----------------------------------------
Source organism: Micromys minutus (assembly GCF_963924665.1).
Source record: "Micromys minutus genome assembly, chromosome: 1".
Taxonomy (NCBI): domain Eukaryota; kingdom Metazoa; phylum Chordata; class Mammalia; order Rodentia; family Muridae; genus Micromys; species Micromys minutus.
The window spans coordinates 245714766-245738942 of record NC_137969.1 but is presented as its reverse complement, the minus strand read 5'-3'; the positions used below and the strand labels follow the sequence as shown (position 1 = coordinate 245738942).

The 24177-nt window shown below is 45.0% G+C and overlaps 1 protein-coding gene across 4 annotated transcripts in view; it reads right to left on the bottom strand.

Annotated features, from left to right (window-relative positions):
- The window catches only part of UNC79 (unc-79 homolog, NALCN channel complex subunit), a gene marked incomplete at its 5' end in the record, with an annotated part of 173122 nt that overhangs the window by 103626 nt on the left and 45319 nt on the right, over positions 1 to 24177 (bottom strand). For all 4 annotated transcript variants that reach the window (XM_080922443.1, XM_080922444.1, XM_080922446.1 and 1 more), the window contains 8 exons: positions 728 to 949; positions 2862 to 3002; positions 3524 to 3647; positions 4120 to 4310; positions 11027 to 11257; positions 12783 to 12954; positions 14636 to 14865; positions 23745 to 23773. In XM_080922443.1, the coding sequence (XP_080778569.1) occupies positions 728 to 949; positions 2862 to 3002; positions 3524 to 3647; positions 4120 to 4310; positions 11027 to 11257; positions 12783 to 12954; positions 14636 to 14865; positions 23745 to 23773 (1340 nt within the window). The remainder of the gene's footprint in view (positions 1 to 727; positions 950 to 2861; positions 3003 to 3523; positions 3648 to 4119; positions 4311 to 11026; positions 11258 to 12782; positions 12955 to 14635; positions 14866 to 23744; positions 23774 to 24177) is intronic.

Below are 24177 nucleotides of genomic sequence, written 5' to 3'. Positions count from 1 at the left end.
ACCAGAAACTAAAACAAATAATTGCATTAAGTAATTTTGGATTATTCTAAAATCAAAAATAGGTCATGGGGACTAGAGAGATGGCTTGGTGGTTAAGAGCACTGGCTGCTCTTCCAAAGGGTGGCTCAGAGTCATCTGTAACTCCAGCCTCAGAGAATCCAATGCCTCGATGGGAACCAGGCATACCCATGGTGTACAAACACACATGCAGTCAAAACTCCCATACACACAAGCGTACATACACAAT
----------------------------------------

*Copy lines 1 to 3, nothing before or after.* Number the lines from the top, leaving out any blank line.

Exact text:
Source organism: Micromys minutus (assembly GCF_963924665.1).
Source record: "Micromys minutus genome assembly, chromosome: 1".
Taxonomy (NCBI): domain Eukaryota; kingdom Metazoa; phylum Chordata; class Mammalia; order Rodentia; family Muridae; genus Micromys; species Micromys minutus.